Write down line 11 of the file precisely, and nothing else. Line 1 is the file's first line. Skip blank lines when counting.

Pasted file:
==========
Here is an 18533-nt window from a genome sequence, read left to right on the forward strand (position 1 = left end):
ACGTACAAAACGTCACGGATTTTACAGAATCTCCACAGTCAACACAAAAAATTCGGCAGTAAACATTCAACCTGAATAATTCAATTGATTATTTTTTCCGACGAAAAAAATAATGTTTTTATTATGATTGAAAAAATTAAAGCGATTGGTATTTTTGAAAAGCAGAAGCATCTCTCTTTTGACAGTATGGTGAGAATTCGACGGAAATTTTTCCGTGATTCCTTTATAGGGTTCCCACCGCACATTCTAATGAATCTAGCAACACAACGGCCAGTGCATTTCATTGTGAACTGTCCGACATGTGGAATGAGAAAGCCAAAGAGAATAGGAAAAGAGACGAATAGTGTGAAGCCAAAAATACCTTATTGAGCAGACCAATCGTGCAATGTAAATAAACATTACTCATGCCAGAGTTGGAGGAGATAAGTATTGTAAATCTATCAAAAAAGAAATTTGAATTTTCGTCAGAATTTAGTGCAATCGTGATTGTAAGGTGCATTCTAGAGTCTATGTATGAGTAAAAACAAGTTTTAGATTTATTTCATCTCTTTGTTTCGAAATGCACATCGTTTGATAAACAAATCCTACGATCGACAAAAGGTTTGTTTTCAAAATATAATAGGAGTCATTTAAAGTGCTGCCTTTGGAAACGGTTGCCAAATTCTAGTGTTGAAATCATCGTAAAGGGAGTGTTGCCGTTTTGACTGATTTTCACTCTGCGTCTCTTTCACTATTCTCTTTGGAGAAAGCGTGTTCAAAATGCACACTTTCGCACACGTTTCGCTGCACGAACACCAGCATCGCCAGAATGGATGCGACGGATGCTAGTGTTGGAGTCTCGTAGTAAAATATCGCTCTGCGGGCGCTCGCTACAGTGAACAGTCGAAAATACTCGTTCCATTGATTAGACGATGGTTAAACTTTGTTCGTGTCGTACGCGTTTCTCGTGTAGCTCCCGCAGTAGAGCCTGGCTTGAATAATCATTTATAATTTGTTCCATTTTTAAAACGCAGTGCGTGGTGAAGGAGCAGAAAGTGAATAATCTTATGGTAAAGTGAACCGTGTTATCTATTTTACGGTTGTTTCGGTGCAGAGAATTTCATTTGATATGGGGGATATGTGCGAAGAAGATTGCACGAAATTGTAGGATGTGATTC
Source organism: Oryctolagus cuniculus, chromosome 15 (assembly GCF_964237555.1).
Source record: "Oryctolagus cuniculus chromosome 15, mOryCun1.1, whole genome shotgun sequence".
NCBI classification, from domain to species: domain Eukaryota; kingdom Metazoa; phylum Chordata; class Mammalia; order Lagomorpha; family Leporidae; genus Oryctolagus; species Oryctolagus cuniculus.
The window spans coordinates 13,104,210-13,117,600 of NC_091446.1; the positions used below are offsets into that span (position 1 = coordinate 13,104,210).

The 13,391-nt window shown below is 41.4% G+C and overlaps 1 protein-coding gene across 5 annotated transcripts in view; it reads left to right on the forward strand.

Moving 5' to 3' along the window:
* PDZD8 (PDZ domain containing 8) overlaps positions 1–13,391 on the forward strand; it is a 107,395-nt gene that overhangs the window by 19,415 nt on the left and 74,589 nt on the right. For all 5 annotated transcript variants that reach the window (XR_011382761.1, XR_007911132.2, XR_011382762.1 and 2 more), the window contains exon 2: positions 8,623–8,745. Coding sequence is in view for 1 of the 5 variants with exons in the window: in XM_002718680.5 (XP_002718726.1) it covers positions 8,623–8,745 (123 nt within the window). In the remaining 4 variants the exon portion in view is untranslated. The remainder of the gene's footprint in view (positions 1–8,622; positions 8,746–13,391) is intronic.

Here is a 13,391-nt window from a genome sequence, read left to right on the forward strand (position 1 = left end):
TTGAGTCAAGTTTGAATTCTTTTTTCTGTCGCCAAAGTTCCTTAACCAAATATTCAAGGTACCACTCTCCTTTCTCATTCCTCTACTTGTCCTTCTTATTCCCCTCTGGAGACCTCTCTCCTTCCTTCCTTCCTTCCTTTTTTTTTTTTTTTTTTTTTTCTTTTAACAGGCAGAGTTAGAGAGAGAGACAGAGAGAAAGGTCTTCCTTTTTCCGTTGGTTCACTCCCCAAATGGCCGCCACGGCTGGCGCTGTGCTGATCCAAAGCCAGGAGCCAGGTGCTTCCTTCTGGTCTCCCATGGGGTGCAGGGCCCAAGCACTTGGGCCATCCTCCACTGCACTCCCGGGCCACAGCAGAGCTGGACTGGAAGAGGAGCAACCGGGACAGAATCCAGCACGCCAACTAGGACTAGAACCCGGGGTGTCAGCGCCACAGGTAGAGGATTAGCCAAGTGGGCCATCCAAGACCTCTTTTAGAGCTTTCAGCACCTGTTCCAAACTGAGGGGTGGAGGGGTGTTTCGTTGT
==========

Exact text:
TTGAGTCAAGTTTGAATTCTTTTTTCTGTCGCCAAAGTTCCTTAACCAAATATTCAAGGTACCACTCTCCTTTCTCATTCCTCTACTTGTCCTTCTTATTCCCCTCTGGAGACCTCTCTCCTTCCTTCCTTCCTTCCTTTTTTTTTTTTTTTTTTTTTTCTTTTAACAGGCAGAGTTAGAGAGAGAGACAGAGAGAAAGGTCTTCCTTTTTCCGTTGGTTCACTCCCCAAATGGCCGCCACGGCTGGCGCTGTGCTGATCCAAAGCCAGGAGCCAGGTGCTTCCTTCTGGTCTCCCATGGGGTGCAGGGCCCAAGCACTTGGGCCATCCTCCACTGCACTCCCGGGCCACAGCAGAGCTGGACTGGAAGAGGAGCAACCGGGACAGAATCCAGCACGCCAACTAGGACTAGAACCCGGGGTGTCAGCGCCACAGGTAGAGGATTAGCCAAGTGGGCCATCCAAGACCTCTTTTAGAGCTTTCAGCACCTGTTCCAAACTGAGGGGTGGAGGGGTGTTTCGTTGT